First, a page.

Listen, there’s no doubt that at the center of social media there is always the same question: But is it healthy for me?
And honestly, it may not be. But, for some, it can be! You are the only person who knows the inner workings of your mind and your limits. For some, social media just isn’t in the cards and that’s totally understandable! It can be a breeding ground for negative energy, but the magic of social media is that sometimes extremely beautiful things come from it.
To help you better understand the pros and cons of social media when it comes to your mental health, we put on our investigative hats and did our research! We compiled a list of the good and the bad of social media to give you a better outlook on one of our most important tools in modern society.
social media PROS:
We love social media because it is all about connecting with people. On a personal level, we can’t go without having relationships with others. And MySpace and Facebook were the first to really show us what it is like to connect and build friendships with people all around the world. Whether it be to stay in touch with family members who are across the country or supporting your Internet bestie, staying in contact with people is the greatest asset of social media.
On most social media outlets, you have the ability to post content in which you will share with others. Being able to have a digital form of self-expression is the reason why Instagram blew up. We can post about anything and everything (for the most part) and let the world see our creative minds before their very eyes. We can make our profiles beautiful and document times in our lives to share. We can make things however we find attractive and allow the rest of our following to enjoy it with us.
Many people look over the fact that social media has helped countless users become comfortable in their self-identity. This means that although a person may be shy and timid in person, they feel more alive and free to be themselves online. They are able to find a tribe who love and identify alongside them, bringing them into a community of positive understanding. Not only is a community a large part in this, but being able to follow individuals who are pillars in their respective communities bring encouragement and hopes of victory for those just now finding themselves.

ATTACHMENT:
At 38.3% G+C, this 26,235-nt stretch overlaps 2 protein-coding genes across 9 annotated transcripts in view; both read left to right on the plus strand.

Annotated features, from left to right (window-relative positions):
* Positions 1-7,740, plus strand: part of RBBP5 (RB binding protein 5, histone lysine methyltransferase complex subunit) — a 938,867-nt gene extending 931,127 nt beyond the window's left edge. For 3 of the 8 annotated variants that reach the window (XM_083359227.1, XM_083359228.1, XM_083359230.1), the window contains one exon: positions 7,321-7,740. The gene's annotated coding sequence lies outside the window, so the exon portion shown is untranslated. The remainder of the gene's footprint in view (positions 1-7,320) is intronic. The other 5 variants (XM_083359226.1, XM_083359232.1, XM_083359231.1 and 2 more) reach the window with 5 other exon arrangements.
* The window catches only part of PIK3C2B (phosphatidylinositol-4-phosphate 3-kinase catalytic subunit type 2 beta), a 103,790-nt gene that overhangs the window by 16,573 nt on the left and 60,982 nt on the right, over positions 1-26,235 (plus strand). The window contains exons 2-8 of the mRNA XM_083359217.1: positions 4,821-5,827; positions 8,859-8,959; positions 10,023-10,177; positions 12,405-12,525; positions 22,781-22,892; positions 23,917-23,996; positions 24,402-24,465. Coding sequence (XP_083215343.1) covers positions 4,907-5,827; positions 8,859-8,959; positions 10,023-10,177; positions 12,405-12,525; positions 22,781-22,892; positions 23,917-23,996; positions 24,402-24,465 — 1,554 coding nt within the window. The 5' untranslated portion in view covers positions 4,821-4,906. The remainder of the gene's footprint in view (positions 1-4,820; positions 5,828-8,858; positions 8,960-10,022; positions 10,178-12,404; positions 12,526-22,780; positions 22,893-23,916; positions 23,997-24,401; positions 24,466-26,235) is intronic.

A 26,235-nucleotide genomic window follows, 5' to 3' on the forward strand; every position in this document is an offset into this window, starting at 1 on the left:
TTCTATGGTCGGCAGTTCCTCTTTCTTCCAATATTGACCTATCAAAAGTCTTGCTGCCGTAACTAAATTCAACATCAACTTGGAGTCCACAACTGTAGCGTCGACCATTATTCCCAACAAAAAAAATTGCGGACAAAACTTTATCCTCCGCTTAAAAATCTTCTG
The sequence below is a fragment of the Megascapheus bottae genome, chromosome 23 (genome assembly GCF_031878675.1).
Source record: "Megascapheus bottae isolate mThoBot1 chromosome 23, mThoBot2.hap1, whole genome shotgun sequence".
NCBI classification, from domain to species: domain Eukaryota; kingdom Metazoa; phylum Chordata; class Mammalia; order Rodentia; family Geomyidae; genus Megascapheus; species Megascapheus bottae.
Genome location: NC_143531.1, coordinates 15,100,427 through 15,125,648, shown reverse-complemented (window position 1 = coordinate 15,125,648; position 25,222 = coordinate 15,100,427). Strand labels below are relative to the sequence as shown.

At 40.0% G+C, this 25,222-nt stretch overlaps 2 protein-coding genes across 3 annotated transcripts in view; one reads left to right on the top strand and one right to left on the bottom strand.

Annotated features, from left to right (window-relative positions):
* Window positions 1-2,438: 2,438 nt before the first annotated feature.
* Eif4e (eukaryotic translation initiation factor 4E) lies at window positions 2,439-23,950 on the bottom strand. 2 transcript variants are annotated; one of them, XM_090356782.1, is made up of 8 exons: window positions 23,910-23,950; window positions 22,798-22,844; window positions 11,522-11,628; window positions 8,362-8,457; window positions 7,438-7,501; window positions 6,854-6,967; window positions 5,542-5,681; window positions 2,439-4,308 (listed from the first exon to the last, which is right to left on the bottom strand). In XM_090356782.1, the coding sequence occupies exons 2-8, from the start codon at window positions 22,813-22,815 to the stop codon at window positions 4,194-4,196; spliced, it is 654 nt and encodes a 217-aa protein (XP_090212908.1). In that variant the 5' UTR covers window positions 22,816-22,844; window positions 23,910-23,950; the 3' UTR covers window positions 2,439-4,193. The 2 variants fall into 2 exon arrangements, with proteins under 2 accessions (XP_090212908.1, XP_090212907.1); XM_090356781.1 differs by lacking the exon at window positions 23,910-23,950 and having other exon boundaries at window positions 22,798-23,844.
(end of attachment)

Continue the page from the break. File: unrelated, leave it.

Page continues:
To be completely honest, there would be no Girlcrush, (or InstaCrush for that matter!), if it weren’t for social media. Booming in the recent years, Instagram is especially to thank that online businesses are becoming a common way to go about careers. Working from home has never been more accessible, especially if you have a family and other high priorities going on in life. And it’s always a great option for those who’s anxiety or mental health prevent them from working in a corporate environment. (Hi, we’re raising our hands over here!)
Overall: Social media can be beneficial in enhancing a user’s mental health and/or happiness. In a recent study conducted by Drexel University, they studied the responses of 800 photos with the tag #depression. They found that although they found both negative and positive comments on these posts, the positive overwhelmingly surpassed the negative. This is because people tend to find their own tribe on social media and when that happens, the followers empathize and create an environment where people can wholeheartedly be themselves while having a family-like group surrounding them with upliftment. Social media communities will also make aware of mental health issues by doing campaigns or using hashtags to give others the platform to express their own stories and give their opinions.